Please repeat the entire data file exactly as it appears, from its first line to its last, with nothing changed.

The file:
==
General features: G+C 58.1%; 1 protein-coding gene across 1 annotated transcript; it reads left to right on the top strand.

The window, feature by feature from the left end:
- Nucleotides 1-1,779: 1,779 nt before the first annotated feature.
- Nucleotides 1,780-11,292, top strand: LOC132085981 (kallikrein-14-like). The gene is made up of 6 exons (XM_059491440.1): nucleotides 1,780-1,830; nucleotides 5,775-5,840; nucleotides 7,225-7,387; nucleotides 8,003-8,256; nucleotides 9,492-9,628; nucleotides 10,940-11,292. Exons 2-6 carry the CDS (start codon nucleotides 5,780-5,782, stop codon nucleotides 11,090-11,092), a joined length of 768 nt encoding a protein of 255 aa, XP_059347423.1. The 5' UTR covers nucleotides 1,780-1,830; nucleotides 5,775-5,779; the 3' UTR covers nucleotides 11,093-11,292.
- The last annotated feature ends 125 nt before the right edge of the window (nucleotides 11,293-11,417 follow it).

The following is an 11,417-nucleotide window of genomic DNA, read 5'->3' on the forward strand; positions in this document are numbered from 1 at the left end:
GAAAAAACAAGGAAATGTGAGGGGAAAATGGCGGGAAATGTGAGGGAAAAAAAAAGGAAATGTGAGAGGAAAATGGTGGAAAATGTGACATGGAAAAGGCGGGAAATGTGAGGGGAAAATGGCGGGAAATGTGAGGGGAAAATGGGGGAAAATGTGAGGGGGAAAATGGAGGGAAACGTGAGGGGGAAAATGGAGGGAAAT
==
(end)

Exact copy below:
General features: G+C 58.1%; 1 protein-coding gene across 1 annotated transcript; it reads left to right on the top strand.

The window, feature by feature from the left end:
- Nucleotides 1-1,779: 1,779 nt before the first annotated feature.
- Nucleotides 1,780-11,292, top strand: LOC132085981 (kallikrein-14-like). The gene is made up of 6 exons (XM_059491440.1): nucleotides 1,780-1,830; nucleotides 5,775-5,840; nucleotides 7,225-7,387; nucleotides 8,003-8,256; nucleotides 9,492-9,628; nucleotides 10,940-11,292. Exons 2-6 carry the CDS (start codon nucleotides 5,780-5,782, stop codon nucleotides 11,090-11,092), a joined length of 768 nt encoding a protein of 255 aa, XP_059347423.1. The 5' UTR covers nucleotides 1,780-1,830; nucleotides 5,775-5,779; the 3' UTR covers nucleotides 11,093-11,292.
- The last annotated feature ends 125 nt before the right edge of the window (nucleotides 11,293-11,417 follow it).

The following is an 11,417-nucleotide window of genomic DNA, read 5'->3' on the forward strand; positions in this document are numbered from 1 at the left end:
GAAAAAACAAGGAAATGTGAGGGGAAAATGGCGGGAAATGTGAGGGAAAAAAAAAGGAAATGTGAGAGGAAAATGGTGGAAAATGTGACATGGAAAAGGCGGGAAATGTGAGGGGAAAATGGCGGGAAATGTGAGGGGAAAATGGGGGAAAATGTGAGGGGGAAAATGGAGGGAAACGTGAGGGGGAAAATGGAGGGAAAT